The ornate main entrance to the monastery was designed by João de Castilho and is considered as one of the most magnificent of his time. This shrine-like portal is large, 32 m high and 12 m wide, extending up for two stories. It features, surrounded by an abundance of gables, pinnacles, many carved figures standing under a baldachin in exquisitely carved niches, around a statue of Henry the Navigator, standing on a pedestal between the two doors.

The tympanum, above the double door, displays in half-relief two scenes from the life of Saint Jerome. On the left, the removal of a thorn by St. Jerome from a lion's paw, after which the lion became his best friend. The right scene depicts the saint in the desert. The spandrel between these scenes shows the coat-of-arms of king Manuel I. The statue with the sword in the niche of the pier probably represents Henry the Navigator. Wherever one looks in the archivolt and tympanum, one sees all the elements of the Manueline style.

The Madonna of Belém stands on a pedestal on top of the archivolt, above it stands a statue of the Archangel Michael and on top of the portal stands the cross of the Order of Christ. The portal is harmoniously flanked on each side by a large window with richly decorated mouldings.

Western portal

This western portal is a good example of the transition from the Gothic style to Renaissance. It was built by Nicolau Chanterene in 1517. This was probably his first commission in Portugal. It is now spanned by a vestibule, added in the 19th century, that forms a transition between the church and the ambulatory.

The tympanum depicts the Annunciation, the Nativity, and the Epiphany. Two angels, holdings the arms of Portugal, close the archivolt. The splays on each side of the portal are filled with statues, among them king Manuel I and his second wife Maria of Aragón, kneeling in a niche under a lavishly decorated baldachin. They are flanked by their patron saints St. Jeronimos and John the Baptist.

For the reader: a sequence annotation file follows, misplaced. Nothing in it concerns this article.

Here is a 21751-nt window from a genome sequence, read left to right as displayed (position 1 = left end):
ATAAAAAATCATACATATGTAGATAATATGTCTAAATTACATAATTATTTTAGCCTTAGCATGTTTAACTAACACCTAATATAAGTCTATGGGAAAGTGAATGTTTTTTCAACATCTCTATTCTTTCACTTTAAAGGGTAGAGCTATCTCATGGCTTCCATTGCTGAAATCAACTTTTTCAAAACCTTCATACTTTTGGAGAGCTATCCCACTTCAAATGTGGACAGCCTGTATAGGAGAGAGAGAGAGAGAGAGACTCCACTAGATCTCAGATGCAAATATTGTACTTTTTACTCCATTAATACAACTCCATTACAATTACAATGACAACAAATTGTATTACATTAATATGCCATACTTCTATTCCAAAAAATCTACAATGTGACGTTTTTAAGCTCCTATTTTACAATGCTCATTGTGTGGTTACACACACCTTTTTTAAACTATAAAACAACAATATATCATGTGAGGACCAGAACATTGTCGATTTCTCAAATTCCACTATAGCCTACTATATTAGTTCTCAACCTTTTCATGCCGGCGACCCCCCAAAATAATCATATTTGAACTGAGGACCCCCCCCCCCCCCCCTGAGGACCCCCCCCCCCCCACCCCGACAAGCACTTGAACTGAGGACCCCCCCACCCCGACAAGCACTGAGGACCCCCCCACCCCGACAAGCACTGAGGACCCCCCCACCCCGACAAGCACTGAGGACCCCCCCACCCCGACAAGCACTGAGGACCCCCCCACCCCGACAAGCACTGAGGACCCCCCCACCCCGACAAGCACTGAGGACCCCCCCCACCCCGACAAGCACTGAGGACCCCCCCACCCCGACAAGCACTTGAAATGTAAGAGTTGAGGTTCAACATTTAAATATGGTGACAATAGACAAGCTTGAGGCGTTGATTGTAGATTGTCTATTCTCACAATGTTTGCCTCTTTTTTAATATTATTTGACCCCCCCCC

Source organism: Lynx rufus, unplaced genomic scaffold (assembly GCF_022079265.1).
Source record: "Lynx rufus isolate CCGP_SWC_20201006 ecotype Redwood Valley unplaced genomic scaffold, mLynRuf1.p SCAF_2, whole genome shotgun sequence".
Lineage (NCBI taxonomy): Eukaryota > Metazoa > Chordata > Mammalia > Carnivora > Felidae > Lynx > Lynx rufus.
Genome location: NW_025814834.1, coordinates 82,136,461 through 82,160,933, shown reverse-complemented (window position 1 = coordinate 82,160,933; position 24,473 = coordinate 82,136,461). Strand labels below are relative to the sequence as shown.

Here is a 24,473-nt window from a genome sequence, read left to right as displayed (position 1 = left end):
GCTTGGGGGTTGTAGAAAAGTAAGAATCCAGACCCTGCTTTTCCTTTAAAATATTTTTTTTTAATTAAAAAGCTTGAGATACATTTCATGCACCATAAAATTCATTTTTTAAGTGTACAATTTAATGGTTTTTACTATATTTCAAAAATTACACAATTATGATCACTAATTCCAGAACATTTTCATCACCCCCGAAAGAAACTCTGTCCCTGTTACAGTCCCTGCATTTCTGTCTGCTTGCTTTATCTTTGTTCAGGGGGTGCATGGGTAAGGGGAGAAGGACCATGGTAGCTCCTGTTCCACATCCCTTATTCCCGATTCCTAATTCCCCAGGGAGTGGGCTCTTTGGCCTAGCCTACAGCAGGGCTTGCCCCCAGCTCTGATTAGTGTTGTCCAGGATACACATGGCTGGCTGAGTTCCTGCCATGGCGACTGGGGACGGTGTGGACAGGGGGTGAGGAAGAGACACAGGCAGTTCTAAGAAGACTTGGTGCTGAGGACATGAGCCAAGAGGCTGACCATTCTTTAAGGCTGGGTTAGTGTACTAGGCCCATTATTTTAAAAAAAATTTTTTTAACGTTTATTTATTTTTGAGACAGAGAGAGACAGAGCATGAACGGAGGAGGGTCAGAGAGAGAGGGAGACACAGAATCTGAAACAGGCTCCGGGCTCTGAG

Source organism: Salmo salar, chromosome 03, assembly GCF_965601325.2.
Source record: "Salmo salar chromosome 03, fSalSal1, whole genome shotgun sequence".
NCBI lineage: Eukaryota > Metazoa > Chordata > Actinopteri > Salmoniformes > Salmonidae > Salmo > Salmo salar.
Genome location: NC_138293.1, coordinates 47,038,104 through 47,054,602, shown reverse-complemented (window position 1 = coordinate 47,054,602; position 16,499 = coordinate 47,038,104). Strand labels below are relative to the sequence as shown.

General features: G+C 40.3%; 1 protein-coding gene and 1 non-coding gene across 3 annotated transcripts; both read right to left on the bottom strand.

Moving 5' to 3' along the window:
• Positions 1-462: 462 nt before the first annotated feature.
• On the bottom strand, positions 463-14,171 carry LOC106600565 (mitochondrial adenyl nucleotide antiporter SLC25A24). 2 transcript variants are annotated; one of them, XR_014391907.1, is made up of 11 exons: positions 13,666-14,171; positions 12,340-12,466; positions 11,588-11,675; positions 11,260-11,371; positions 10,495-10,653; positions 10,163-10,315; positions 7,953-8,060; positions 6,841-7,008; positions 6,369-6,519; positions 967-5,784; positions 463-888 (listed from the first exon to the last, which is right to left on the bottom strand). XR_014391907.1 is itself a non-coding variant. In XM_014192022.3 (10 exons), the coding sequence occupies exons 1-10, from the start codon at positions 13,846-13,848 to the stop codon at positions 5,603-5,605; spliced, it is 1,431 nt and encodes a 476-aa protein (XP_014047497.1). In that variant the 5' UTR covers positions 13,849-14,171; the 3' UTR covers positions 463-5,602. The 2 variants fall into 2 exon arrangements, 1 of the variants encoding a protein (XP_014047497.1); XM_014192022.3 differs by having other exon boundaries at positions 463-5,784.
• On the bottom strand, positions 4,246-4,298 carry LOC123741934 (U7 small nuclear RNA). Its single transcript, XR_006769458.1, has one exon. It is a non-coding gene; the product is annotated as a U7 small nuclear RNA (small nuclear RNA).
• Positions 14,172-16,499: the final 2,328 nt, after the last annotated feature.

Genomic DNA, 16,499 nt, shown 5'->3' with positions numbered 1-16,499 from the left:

The supporting corbels are decorated with little angels holding the coat-of-arms and, at the side of the king, an armillary sphere and, at the side of the queen, three blooming twigs.


Diogo Boitac laid the foundations for this three-aisled church with five bays under a single vault, a clearly marked but only slightly projecting transept and a raised choir. The aisles and the nave are of about equal height in the manner of a hall church. Boitac built the walls of the church as far as the cornices and then started with the construction of the adjoining monastery.

João de Castilho, a Spanish architect and sculptor, continued the construction in 1517. He completed the retaining walls and the unique single-span ribbed vault, a combination of stellar vaulting and tracery vaults spanning the 19 m-wide church. Each set of ribs in the vaulting is secured by bosses. The bold design (1522) of the transversal vault of the transept lacks any piers or columns, while Boitac had originally planned three bays in the transept. The unsupported vault of the transept gives the viewer the impression as if it floats in the air.

He also ornamented the six 25m-high, slender, articulated, octagonal columns with refined grotesque or floral motives announcing the Renaissance style. The northern column closest to the transept shows a medallion that probably is a portrait of Boitac or João de Castilho.